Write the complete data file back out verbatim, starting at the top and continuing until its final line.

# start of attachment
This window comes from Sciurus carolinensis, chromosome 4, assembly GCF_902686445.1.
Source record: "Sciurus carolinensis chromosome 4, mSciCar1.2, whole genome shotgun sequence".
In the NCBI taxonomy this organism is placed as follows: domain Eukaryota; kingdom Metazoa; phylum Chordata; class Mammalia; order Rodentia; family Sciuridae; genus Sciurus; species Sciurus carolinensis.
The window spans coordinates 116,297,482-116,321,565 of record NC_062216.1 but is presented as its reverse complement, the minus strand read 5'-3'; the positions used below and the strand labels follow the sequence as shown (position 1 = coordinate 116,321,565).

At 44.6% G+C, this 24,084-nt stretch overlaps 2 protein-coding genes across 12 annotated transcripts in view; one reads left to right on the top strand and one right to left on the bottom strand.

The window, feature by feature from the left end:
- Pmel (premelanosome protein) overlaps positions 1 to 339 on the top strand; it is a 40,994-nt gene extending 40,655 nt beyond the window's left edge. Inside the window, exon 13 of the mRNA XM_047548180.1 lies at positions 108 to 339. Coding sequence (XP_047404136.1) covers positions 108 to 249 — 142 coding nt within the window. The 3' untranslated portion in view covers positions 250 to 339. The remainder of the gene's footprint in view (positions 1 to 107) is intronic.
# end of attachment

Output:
This window comes from Sciurus carolinensis, chromosome 4, assembly GCF_902686445.1.
Source record: "Sciurus carolinensis chromosome 4, mSciCar1.2, whole genome shotgun sequence".
In the NCBI taxonomy this organism is placed as follows: domain Eukaryota; kingdom Metazoa; phylum Chordata; class Mammalia; order Rodentia; family Sciuridae; genus Sciurus; species Sciurus carolinensis.
The window spans coordinates 116,297,482-116,321,565 of record NC_062216.1 but is presented as its reverse complement, the minus strand read 5'-3'; the positions used below and the strand labels follow the sequence as shown (position 1 = coordinate 116,321,565).

At 44.6% G+C, this 24,084-nt stretch overlaps 2 protein-coding genes across 12 annotated transcripts in view; one reads left to right on the top strand and one right to left on the bottom strand.

The window, feature by feature from the left end:
- Pmel (premelanosome protein) overlaps positions 1 to 339 on the top strand; it is a 40,994-nt gene extending 40,655 nt beyond the window's left edge. Inside the window, exon 13 of the mRNA XM_047548180.1 lies at positions 108 to 339. Coding sequence (XP_047404136.1) covers positions 108 to 249 — 142 coding nt within the window. The 3' untranslated portion in view covers positions 250 to 339. The remainder of the gene's footprint in view (positions 1 to 107) is intronic.